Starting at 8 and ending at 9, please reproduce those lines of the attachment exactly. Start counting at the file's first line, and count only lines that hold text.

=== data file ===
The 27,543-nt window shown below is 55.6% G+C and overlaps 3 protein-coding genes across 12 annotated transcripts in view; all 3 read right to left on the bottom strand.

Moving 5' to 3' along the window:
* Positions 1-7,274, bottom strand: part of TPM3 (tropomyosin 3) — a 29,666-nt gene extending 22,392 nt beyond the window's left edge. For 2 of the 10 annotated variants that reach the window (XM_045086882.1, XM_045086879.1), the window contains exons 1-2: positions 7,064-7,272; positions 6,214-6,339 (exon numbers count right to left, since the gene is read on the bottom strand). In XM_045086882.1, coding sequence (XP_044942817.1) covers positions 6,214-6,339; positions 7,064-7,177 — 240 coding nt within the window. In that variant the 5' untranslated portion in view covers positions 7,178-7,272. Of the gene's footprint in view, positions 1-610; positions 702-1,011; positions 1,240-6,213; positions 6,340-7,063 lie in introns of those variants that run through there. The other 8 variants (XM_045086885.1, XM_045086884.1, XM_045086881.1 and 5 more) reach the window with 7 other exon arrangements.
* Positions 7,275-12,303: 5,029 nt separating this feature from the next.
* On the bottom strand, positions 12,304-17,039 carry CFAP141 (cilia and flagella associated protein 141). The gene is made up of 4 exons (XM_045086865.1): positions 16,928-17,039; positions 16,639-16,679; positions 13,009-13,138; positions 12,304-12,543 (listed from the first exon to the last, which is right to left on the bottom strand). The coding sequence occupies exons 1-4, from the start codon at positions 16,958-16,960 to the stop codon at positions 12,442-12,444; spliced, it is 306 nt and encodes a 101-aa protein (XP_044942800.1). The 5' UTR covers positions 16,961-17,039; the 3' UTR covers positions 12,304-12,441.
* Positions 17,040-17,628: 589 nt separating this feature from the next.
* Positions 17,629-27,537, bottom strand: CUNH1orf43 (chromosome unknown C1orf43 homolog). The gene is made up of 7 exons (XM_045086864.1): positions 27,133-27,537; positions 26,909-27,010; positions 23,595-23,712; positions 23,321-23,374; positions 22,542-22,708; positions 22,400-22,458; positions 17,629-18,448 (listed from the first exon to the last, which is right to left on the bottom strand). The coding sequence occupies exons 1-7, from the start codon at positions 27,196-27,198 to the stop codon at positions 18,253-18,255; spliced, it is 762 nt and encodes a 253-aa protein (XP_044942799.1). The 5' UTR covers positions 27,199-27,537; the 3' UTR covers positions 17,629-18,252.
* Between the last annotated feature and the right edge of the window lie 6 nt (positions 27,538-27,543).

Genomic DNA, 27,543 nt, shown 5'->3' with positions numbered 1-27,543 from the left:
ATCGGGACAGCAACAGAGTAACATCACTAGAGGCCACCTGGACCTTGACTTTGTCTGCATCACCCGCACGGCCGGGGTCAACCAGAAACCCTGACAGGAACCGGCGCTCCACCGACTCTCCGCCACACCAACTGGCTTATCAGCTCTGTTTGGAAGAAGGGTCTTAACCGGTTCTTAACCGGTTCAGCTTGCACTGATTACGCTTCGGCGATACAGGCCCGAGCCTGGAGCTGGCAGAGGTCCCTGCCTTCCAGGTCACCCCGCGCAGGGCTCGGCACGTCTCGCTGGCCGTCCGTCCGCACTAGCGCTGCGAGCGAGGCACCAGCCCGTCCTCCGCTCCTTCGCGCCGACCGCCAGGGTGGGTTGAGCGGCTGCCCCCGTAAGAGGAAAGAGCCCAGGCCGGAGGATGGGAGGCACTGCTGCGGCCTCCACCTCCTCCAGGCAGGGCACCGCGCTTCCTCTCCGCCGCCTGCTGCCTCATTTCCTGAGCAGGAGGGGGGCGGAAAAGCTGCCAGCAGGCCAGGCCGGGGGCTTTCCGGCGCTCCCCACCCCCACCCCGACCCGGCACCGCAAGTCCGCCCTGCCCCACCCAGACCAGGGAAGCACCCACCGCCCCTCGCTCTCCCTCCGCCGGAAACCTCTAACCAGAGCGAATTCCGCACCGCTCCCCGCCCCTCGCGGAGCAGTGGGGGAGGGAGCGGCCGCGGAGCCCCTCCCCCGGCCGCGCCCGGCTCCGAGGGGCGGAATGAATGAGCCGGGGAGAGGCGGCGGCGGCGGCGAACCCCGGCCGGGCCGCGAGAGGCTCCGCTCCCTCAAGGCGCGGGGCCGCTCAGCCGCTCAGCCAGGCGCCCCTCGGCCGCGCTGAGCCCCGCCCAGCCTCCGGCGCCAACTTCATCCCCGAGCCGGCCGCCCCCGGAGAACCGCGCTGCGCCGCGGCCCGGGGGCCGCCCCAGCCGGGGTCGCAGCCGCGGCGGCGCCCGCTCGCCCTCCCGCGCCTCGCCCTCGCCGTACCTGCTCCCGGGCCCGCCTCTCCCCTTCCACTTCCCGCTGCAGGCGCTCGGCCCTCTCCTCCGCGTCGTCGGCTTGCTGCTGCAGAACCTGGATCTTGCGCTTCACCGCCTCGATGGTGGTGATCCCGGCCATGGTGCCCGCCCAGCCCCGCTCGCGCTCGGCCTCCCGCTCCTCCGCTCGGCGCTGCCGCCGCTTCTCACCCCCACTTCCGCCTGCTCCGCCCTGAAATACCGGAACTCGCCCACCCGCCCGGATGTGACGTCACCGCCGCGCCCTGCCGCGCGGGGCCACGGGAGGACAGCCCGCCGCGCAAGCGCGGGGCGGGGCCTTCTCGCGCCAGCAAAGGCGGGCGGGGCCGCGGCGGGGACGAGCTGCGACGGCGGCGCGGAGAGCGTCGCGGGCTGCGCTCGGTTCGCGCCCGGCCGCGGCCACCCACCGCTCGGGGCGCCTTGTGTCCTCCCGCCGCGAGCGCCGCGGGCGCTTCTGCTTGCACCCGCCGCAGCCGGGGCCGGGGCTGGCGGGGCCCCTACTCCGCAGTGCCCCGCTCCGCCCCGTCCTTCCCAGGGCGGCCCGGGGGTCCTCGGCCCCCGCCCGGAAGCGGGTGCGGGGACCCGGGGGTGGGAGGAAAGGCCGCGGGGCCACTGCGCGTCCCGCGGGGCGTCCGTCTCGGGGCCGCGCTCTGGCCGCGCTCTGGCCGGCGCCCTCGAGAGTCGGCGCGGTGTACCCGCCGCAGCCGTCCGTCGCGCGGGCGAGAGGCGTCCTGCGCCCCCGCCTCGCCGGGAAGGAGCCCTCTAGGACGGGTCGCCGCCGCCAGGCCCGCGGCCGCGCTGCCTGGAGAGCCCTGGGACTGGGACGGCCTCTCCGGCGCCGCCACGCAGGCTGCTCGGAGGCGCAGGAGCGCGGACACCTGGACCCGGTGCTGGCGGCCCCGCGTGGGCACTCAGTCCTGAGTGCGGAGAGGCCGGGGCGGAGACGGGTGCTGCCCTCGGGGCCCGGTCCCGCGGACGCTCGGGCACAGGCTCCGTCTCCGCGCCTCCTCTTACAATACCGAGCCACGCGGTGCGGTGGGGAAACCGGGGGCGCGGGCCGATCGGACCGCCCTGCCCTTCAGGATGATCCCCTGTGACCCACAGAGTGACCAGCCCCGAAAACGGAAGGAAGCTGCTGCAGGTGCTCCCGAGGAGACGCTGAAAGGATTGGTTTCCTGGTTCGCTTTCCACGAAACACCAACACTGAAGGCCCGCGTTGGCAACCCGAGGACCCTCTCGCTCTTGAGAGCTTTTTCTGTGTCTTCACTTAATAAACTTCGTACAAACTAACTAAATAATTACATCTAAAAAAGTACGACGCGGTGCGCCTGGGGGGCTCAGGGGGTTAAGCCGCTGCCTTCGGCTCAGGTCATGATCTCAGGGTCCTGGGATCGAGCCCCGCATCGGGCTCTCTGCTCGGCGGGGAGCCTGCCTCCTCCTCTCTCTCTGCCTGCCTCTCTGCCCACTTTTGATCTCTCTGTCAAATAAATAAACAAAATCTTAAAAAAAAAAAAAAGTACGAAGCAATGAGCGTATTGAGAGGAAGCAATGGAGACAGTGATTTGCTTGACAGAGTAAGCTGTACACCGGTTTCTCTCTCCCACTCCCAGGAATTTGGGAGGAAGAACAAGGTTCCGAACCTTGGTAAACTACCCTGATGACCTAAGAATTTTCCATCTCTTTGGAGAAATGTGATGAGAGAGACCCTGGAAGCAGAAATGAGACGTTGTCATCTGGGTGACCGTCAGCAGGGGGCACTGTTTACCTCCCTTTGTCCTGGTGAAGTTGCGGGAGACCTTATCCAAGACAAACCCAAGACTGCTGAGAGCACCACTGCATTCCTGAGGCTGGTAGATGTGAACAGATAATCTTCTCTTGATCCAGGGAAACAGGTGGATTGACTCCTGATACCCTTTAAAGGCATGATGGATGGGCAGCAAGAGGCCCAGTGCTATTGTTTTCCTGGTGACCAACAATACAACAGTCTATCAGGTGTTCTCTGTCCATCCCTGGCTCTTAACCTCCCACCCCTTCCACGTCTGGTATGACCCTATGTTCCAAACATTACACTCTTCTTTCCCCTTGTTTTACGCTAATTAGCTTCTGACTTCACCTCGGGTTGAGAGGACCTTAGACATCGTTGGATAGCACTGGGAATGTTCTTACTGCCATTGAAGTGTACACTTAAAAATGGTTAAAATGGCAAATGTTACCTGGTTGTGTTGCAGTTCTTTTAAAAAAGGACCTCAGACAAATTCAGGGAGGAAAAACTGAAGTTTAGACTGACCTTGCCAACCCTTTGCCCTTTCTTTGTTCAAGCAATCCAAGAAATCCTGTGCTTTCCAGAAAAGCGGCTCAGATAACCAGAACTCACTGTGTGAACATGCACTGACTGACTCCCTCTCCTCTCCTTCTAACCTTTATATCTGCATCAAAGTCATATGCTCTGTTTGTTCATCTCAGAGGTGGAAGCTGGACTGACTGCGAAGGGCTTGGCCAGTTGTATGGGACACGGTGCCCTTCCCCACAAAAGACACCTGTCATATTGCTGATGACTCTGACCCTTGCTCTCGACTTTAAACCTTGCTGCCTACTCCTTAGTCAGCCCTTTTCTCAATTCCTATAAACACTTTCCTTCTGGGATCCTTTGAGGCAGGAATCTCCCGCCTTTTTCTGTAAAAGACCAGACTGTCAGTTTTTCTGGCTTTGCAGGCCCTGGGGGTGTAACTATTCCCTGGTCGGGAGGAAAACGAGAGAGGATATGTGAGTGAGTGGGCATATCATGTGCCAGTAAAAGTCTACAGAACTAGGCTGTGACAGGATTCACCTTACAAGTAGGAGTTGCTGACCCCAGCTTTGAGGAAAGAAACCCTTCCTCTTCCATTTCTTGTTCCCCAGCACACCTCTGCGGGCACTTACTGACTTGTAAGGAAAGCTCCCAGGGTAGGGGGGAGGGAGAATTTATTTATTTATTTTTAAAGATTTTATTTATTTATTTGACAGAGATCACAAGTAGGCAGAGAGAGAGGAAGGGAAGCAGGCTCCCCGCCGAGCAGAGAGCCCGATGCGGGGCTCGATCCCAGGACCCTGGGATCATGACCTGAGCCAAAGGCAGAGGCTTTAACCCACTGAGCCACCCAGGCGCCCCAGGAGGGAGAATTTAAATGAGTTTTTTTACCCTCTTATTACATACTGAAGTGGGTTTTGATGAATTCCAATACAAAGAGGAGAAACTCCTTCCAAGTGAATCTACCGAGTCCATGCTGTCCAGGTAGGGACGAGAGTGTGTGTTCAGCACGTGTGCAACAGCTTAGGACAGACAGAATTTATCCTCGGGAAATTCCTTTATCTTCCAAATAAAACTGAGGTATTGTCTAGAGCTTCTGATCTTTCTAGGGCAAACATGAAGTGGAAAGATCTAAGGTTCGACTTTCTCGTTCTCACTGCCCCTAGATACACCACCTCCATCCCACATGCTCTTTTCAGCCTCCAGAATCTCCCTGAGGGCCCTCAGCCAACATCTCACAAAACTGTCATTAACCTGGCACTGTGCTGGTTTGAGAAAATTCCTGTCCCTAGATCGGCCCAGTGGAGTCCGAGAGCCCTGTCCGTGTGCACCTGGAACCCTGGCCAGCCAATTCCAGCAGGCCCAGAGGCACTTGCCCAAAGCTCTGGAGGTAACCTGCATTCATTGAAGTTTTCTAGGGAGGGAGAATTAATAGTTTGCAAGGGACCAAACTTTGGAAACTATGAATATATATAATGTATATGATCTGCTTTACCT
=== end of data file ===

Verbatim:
* Between the last annotated feature and the right edge of the window lie 6 nt (positions 27,538-27,543).

Genomic DNA, 27,543 nt, shown 5'->3' with positions numbered 1-27,543 from the left: